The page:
An alarming new study has shown that more than one in three adults in England is on the verge of developing type 2 diabetes. The number of prediabetic people in England has tripled in only 8 years, and without intervention is likely to result in a sharp increase in the number of people living with, and being treated for, diabetes and its related complications.
In prediabetes a patient’s blood glucose levels are higher than normal, but have not quite reached the threshold for a diagnosis of type 2 diabetes. As it is symptomless, the majority of people do not know they have prediabetes or the threat that it poses to their health. Prediabetes raises the risk of complications with the heart and circulatory system, and of certain organ diseases such as retinopathy in the eye and nephropathy in the kidney. Each year 5% to 10% of people with prediabetes also progress to full blown diabetes, which can cause serious disability and early death. The vast majority of prediabetic people are expected to develop type 2 diabetes within 10 years.
A shocking new study published in BMJ Open has shown that prediabetes rates in England are rapidly rising. While the condition affected only 11.6% of the population in 2003, this increased to 35.3% by 2011. The people most likely to be affected by prediabetes were older, overweight, or obese, and those with hypertension and high cholesterol. Minority ethnic groups and the socioeconomically deprived were also particularly affected. Many of these factors are linked to the modern trend of a sedentary lifestyle and poor diet, which was supported by 37.6% of people in the study being overweight, and an additional 22.8% being obese.
As prediabetes can be positively impacted by lifestyle changes to diet and exercise, and through medication, it is extremely important that people with the condition find out as early as possible and make the changes needed. England and Wales has introduced a scheme to offer a free “midlife MOT” health check for people aged 40 through 74, which includes tests for type 2 diabetes. However, uptake of the offered tests in 2013-2014 was only around 50%, and experts have warned that health check schemes do not usually decrease mortality and morbidity. Another scheme is in place to reduce the levels of fat and sugar in food, but this has also been criticized for only having a small effect on food content.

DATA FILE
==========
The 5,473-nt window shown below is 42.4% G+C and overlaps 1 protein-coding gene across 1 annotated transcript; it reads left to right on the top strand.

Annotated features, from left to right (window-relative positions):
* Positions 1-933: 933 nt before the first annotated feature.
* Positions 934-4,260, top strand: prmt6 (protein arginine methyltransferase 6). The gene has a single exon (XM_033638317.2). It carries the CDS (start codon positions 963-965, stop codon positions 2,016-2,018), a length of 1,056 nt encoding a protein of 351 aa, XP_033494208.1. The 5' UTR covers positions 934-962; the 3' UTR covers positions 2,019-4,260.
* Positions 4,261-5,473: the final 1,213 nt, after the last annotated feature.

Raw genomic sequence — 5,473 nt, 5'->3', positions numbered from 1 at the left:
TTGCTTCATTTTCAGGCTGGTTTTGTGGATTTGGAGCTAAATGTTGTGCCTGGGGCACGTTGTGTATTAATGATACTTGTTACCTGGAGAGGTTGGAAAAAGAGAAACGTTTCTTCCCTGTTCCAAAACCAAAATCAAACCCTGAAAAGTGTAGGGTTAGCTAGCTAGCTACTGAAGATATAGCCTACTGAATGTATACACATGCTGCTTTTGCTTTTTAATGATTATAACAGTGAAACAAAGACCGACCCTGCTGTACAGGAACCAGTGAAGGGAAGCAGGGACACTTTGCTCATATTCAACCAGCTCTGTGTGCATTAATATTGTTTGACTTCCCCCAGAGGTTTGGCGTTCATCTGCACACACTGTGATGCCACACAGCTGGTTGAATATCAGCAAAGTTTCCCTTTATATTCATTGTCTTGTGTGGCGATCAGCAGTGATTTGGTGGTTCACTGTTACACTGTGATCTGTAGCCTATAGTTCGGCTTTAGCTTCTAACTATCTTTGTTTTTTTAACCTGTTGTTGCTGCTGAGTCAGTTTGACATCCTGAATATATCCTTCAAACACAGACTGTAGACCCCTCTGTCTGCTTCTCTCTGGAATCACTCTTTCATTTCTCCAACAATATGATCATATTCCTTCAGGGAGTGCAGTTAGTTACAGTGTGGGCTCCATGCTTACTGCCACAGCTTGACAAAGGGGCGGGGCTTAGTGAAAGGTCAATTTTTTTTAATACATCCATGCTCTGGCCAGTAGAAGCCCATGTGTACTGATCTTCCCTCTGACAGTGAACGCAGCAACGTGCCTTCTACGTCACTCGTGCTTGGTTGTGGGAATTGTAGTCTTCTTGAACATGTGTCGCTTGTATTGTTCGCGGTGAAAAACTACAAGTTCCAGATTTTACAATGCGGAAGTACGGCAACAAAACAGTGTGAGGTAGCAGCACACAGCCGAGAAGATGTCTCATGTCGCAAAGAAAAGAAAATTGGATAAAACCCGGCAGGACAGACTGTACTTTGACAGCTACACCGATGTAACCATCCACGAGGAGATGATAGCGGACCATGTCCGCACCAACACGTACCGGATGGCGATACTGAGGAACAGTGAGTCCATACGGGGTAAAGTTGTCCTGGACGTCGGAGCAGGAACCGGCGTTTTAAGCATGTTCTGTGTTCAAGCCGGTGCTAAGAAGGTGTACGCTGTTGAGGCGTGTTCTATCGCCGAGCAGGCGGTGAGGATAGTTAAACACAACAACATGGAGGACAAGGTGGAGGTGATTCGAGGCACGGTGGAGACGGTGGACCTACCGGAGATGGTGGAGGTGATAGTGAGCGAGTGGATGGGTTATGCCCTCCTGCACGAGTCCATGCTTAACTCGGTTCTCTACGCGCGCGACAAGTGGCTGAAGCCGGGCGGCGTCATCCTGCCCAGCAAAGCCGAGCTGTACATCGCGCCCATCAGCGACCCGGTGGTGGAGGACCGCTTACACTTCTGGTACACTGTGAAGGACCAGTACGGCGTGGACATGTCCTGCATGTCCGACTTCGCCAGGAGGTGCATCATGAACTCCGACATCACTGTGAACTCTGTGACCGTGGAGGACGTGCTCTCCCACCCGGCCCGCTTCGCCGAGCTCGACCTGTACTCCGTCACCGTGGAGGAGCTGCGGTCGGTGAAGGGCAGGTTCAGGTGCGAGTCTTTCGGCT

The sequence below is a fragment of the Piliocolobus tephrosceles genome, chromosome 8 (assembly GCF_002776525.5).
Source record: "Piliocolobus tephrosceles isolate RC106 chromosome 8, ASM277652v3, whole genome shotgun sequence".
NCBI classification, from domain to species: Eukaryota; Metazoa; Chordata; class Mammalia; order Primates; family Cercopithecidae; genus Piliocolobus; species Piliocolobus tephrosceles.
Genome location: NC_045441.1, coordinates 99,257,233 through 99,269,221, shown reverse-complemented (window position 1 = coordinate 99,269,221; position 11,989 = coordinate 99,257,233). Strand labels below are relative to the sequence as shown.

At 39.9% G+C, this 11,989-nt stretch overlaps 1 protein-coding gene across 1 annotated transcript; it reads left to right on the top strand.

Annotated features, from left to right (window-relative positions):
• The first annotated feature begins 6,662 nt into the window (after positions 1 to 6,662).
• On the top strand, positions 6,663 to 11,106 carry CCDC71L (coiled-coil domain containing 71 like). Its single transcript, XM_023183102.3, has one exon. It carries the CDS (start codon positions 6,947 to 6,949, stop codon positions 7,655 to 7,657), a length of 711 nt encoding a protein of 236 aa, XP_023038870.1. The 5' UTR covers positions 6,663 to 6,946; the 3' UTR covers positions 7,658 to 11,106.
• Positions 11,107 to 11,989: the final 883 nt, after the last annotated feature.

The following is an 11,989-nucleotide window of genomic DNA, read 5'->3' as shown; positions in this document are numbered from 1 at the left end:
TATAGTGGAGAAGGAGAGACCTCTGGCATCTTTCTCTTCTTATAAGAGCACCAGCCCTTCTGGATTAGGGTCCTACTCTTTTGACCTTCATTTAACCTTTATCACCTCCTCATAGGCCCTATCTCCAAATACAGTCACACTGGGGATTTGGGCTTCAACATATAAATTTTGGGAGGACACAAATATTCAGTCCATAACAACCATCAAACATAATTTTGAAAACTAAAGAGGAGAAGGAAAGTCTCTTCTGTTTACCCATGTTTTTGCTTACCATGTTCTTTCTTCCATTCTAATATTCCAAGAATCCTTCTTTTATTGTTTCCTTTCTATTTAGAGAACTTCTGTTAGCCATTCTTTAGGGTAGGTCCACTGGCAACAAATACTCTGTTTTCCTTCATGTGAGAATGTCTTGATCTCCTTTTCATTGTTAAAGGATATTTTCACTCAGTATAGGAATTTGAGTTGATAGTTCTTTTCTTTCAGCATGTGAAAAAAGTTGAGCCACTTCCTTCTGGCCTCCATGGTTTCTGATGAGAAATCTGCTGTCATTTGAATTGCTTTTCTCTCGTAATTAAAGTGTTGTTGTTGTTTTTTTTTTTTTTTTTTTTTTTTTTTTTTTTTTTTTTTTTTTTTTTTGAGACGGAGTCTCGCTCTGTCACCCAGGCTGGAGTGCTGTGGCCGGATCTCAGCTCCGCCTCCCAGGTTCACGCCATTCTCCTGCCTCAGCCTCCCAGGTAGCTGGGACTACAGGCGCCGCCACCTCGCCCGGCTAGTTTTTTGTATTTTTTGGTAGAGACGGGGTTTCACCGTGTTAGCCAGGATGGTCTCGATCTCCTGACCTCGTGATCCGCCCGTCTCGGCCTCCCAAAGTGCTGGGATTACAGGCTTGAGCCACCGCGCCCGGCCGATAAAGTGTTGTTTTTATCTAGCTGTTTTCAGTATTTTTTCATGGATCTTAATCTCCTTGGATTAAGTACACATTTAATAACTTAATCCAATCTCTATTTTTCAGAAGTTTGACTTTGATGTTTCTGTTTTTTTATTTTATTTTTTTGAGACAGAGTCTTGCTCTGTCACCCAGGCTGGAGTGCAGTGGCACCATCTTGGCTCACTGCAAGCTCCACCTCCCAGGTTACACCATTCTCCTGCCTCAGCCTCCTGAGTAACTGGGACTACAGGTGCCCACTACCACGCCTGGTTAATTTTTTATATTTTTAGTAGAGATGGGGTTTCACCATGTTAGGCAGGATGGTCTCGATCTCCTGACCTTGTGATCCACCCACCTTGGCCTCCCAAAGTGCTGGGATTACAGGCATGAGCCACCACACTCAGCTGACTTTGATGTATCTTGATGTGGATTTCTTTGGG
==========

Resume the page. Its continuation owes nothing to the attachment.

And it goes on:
A rise in prediabetes number this large and rapid in England is extremely worrying, and is likely to be followed by a sharp rise in the number of people with diabetes. This will impact not only on patients own health and lifestyles, but on the English National Health System, which is estimated to already spend a tenth of their annual budget on treating diabetes. The problem is also not limited to England - in the US from 2007 to 2011 prediabetes rates were calculated at 36.2%, and the rate in China in 2010 was estimated at a massive 50.1% of the population. Without the implementation of worldwide schemes to raise awareness on prediabetes and the measures needed to change people’s lives, this condition is a ticking timebomb waiting to explode the prevalence of type 2 diabetes.
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